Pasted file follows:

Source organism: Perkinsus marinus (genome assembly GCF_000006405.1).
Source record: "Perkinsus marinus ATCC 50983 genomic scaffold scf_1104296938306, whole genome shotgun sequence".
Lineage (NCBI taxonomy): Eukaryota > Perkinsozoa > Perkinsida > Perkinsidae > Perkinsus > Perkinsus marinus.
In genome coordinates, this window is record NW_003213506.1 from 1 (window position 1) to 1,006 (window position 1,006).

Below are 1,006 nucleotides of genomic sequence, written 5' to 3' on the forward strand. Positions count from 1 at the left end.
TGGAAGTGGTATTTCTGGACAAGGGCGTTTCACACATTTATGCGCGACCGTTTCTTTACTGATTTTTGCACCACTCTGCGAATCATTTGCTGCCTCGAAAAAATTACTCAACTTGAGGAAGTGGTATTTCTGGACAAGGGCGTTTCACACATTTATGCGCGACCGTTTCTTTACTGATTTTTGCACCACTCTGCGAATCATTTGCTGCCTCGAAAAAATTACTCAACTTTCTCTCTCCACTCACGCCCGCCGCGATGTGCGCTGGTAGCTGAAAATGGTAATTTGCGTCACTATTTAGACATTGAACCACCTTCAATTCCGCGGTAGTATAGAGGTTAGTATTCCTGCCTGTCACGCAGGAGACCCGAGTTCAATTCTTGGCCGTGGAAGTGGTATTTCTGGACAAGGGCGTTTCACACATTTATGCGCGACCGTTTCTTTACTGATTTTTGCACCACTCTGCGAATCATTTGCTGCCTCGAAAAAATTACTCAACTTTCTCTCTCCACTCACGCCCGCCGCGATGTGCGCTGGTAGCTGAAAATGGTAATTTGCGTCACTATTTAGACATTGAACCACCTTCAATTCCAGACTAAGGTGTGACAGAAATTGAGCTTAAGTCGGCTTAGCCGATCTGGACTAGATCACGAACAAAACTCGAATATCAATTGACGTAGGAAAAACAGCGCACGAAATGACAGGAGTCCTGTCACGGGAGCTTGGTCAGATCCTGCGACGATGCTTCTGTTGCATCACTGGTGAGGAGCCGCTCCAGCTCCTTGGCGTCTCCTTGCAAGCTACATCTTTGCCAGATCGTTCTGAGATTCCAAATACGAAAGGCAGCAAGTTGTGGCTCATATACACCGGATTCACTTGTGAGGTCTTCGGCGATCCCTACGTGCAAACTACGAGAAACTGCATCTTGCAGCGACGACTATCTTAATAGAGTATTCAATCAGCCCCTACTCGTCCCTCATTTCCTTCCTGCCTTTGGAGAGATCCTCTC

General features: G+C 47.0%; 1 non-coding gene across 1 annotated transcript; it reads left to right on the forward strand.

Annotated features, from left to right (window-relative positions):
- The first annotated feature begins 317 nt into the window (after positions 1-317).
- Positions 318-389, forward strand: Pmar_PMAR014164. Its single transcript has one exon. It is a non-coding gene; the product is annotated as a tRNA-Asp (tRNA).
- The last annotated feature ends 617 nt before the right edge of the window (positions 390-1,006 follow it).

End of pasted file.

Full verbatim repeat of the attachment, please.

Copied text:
Source organism: Perkinsus marinus (genome assembly GCF_000006405.1).
Source record: "Perkinsus marinus ATCC 50983 genomic scaffold scf_1104296938306, whole genome shotgun sequence".
Lineage (NCBI taxonomy): Eukaryota > Perkinsozoa > Perkinsida > Perkinsidae > Perkinsus > Perkinsus marinus.
In genome coordinates, this window is record NW_003213506.1 from 1 (window position 1) to 1,006 (window position 1,006).

Below are 1,006 nucleotides of genomic sequence, written 5' to 3' on the forward strand. Positions count from 1 at the left end.
TGGAAGTGGTATTTCTGGACAAGGGCGTTTCACACATTTATGCGCGACCGTTTCTTTACTGATTTTTGCACCACTCTGCGAATCATTTGCTGCCTCGAAAAAATTACTCAACTTGAGGAAGTGGTATTTCTGGACAAGGGCGTTTCACACATTTATGCGCGACCGTTTCTTTACTGATTTTTGCACCACTCTGCGAATCATTTGCTGCCTCGAAAAAATTACTCAACTTTCTCTCTCCACTCACGCCCGCCGCGATGTGCGCTGGTAGCTGAAAATGGTAATTTGCGTCACTATTTAGACATTGAACCACCTTCAATTCCGCGGTAGTATAGAGGTTAGTATTCCTGCCTGTCACGCAGGAGACCCGAGTTCAATTCTTGGCCGTGGAAGTGGTATTTCTGGACAAGGGCGTTTCACACATTTATGCGCGACCGTTTCTTTACTGATTTTTGCACCACTCTGCGAATCATTTGCTGCCTCGAAAAAATTACTCAACTTTCTCTCTCCACTCACGCCCGCCGCGATGTGCGCTGGTAGCTGAAAATGGTAATTTGCGTCACTATTTAGACATTGAACCACCTTCAATTCCAGACTAAGGTGTGACAGAAATTGAGCTTAAGTCGGCTTAGCCGATCTGGACTAGATCACGAACAAAACTCGAATATCAATTGACGTAGGAAAAACAGCGCACGAAATGACAGGAGTCCTGTCACGGGAGCTTGGTCAGATCCTGCGACGATGCTTCTGTTGCATCACTGGTGAGGAGCCGCTCCAGCTCCTTGGCGTCTCCTTGCAAGCTACATCTTTGCCAGATCGTTCTGAGATTCCAAATACGAAAGGCAGCAAGTTGTGGCTCATATACACCGGATTCACTTGTGAGGTCTTCGGCGATCCCTACGTGCAAACTACGAGAAACTGCATCTTGCAGCGACGACTATCTTAATAGAGTATTCAATCAGCCCCTACTCGTCCCTCATTTCCTTCCTGCCTTTGGAGAGATCCTCTC

General features: G+C 47.0%; 1 non-coding gene across 1 annotated transcript; it reads left to right on the forward strand.

Annotated features, from left to right (window-relative positions):
- The first annotated feature begins 317 nt into the window (after positions 1-317).
- Positions 318-389, forward strand: Pmar_PMAR014164. Its single transcript has one exon. It is a non-coding gene; the product is annotated as a tRNA-Asp (tRNA).
- The last annotated feature ends 617 nt before the right edge of the window (positions 390-1,006 follow it).